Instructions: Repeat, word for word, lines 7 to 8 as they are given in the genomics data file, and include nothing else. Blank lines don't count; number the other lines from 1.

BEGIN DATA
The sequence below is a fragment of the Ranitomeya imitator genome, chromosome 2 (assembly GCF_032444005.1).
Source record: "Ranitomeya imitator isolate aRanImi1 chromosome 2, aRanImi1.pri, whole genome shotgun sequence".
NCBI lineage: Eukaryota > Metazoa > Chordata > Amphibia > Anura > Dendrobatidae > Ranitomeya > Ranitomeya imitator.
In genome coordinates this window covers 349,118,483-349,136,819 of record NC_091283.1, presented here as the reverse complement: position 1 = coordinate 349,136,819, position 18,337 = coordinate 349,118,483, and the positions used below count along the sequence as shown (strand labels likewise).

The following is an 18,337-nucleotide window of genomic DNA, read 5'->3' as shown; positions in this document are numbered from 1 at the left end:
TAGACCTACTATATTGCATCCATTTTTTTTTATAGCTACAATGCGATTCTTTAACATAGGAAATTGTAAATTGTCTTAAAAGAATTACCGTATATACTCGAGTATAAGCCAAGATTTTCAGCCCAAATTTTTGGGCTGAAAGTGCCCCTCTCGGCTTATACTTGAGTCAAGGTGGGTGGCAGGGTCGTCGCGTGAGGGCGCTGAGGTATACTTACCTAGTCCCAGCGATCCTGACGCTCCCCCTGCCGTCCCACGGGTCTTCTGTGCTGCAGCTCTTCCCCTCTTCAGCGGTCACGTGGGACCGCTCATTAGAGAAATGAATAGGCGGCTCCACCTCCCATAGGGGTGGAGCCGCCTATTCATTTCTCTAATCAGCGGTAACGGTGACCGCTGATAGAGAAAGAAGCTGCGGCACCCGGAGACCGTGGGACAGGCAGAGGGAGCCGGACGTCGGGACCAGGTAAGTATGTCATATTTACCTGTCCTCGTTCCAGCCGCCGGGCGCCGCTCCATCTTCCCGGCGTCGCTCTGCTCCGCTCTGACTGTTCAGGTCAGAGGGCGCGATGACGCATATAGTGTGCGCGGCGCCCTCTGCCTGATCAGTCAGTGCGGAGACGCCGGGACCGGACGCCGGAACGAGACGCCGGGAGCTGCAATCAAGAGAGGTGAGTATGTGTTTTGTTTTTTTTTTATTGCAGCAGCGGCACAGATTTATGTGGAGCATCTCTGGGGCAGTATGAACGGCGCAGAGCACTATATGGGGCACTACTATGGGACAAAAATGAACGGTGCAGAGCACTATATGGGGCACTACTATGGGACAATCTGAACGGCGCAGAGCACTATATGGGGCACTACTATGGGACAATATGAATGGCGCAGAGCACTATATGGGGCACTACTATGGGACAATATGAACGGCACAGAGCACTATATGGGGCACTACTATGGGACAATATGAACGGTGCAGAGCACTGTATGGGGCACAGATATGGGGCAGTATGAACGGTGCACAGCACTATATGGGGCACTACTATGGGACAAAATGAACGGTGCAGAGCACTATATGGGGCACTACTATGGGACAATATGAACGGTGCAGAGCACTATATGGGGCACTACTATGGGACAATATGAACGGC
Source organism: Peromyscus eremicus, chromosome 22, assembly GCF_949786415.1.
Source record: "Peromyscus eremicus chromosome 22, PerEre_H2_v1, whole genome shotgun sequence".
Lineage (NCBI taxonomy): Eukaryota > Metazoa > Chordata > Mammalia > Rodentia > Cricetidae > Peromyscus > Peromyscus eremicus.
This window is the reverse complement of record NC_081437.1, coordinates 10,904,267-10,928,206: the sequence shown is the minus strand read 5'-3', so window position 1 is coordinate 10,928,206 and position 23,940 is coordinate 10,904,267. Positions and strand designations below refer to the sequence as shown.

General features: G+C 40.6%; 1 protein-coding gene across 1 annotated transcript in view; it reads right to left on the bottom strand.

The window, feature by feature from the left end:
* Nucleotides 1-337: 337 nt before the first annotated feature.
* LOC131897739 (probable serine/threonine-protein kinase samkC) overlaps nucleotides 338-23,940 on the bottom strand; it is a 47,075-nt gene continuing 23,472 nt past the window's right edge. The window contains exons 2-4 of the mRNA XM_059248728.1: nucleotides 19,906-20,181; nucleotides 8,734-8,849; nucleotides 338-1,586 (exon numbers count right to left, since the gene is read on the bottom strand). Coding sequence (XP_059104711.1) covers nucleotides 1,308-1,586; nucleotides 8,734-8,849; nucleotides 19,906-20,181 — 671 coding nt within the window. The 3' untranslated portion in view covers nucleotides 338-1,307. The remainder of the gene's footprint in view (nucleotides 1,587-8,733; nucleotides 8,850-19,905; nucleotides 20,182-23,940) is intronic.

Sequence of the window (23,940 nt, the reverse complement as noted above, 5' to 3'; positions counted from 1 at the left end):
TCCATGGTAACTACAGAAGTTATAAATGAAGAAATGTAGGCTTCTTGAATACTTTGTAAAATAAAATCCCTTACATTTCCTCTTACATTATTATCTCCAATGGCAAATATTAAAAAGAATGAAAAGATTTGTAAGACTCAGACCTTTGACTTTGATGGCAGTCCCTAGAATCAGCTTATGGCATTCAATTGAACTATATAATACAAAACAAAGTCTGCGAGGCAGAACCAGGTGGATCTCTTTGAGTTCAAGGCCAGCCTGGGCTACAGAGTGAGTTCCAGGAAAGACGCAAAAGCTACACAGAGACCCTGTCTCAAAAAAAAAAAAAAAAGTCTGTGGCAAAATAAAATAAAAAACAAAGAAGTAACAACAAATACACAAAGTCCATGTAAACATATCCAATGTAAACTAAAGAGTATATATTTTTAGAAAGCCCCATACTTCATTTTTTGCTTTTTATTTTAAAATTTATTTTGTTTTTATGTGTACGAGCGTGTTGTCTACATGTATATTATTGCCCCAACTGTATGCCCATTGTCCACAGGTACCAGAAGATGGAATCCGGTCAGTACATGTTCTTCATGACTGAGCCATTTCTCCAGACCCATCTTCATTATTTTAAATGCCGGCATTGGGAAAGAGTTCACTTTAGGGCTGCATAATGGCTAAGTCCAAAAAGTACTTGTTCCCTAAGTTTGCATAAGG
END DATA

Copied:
Source organism: Peromyscus eremicus, chromosome 22, assembly GCF_949786415.1.
Source record: "Peromyscus eremicus chromosome 22, PerEre_H2_v1, whole genome shotgun sequence".